94. So there is an international association that ties up all your agencies across the globe. What is your evidence from, say, the US where the speed limits are 55 in terms of the number of road deaths per thousand miles driven, against Europe, with your sister organisations there?
  (Mr Dawson) We effectively do talk about these things a lot and regularly do try and keep tabs on best practice across the world. In fact, in a few months' time we shall be having an assessment with our American sister organisation on rural accidents. It is one of the issues we shall be looking at.

  95. But is there evidence there for you to see today that the speed limits being at 55 mph in the US save lives?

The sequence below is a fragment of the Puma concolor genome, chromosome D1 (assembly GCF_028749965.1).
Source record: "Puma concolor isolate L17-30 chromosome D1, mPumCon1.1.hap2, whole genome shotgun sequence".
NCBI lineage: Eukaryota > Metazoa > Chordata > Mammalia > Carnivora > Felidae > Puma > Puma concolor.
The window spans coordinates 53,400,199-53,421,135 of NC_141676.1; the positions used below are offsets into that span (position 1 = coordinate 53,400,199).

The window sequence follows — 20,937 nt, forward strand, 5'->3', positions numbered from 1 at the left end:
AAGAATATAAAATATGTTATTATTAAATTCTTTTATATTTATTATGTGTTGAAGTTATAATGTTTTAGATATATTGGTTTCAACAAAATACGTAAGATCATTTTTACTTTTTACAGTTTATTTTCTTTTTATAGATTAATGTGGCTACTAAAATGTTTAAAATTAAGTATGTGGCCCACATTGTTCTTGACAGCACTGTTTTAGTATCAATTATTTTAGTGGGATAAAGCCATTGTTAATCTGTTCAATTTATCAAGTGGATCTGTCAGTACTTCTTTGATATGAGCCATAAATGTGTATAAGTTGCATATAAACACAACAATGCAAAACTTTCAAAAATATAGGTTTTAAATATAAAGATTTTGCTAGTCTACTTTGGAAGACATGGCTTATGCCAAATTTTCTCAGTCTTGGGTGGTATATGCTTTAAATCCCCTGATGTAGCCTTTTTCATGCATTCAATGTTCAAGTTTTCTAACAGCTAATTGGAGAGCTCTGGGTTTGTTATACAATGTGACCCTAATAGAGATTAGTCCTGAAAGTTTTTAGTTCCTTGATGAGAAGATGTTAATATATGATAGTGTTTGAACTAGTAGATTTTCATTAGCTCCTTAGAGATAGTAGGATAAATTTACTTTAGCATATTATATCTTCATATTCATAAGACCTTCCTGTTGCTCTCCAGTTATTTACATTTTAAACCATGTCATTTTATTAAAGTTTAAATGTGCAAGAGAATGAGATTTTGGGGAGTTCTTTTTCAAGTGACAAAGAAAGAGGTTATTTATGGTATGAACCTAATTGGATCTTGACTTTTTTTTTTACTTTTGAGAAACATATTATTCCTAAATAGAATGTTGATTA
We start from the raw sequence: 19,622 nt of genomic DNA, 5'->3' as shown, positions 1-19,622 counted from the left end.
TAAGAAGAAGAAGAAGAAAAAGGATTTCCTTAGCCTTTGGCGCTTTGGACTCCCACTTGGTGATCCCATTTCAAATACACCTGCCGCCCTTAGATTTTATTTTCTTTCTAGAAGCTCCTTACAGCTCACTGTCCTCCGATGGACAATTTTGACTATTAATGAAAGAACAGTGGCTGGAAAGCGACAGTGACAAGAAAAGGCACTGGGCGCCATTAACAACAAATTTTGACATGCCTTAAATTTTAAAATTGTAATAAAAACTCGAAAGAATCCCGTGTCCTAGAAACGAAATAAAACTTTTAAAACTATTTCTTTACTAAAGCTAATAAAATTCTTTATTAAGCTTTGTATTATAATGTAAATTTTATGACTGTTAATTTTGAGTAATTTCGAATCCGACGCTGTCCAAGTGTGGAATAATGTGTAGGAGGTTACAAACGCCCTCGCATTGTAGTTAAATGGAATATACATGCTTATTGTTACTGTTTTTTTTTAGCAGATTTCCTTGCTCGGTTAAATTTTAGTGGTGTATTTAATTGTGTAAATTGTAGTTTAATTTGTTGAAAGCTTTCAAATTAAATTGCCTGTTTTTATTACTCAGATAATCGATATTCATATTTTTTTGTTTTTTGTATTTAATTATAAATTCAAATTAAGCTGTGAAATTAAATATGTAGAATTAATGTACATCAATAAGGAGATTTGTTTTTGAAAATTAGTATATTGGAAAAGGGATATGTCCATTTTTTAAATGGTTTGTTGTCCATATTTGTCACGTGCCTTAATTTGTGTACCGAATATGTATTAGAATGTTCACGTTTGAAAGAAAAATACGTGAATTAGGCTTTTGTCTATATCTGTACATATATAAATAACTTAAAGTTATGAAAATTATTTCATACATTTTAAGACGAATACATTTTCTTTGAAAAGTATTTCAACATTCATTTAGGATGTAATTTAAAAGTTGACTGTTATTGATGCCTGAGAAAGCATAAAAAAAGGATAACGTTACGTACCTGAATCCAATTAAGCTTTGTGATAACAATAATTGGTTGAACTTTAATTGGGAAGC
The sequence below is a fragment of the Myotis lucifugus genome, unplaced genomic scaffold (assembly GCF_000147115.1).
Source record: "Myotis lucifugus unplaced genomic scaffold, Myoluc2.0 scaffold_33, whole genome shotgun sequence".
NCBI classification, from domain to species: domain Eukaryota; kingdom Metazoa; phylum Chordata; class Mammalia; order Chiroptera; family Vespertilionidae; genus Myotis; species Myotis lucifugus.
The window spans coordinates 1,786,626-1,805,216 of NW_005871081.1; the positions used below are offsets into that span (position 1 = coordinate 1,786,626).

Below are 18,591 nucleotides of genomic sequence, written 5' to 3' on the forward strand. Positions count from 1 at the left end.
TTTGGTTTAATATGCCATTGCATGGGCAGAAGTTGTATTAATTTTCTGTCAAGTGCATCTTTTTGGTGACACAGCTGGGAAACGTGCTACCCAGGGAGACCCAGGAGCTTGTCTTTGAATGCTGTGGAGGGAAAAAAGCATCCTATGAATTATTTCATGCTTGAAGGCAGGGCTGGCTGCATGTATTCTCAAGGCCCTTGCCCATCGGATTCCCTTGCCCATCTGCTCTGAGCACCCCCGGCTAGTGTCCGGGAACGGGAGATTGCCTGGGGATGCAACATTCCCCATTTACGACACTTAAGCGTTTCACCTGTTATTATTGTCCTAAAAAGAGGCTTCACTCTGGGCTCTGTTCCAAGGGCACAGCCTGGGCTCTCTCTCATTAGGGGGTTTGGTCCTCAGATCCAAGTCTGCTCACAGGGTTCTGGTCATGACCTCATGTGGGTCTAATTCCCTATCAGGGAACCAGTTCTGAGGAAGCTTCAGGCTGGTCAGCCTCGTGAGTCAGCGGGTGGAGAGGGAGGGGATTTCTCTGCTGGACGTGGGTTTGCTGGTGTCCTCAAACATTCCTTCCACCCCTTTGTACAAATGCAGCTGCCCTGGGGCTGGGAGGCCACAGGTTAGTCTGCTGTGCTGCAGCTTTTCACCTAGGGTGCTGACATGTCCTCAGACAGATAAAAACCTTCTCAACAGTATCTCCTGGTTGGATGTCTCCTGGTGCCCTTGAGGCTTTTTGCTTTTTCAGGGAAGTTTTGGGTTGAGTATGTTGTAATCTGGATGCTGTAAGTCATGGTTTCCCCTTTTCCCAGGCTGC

(Mr Dawson) The speed limits in the US are back up to 75 mph on many of the roads and it is interesting that the speed limits—


  96. Yes, but there are clearly statistics which show what happened when the speed limit was lower.
  (Mr Dawson) Can I give a crisp answer to that which is this: just as we debate statistics and facts in this country so there is not one view elsewhere.

  97. I see. So it is not just the British that are wrong, but everybody?
  (Mr Dawson) No. There are arguments of this nature going on in the United States.

Mr Donohoe

  98. But logic must follow that, the lower the speed limit, the less number of people are going to be killed. Is that not common sense? Is that the case? As people are advocating the possibility of higher speed limits on motorways which were built for 100 mph, surely it is possible that others will advocate that the speed limit be reduced?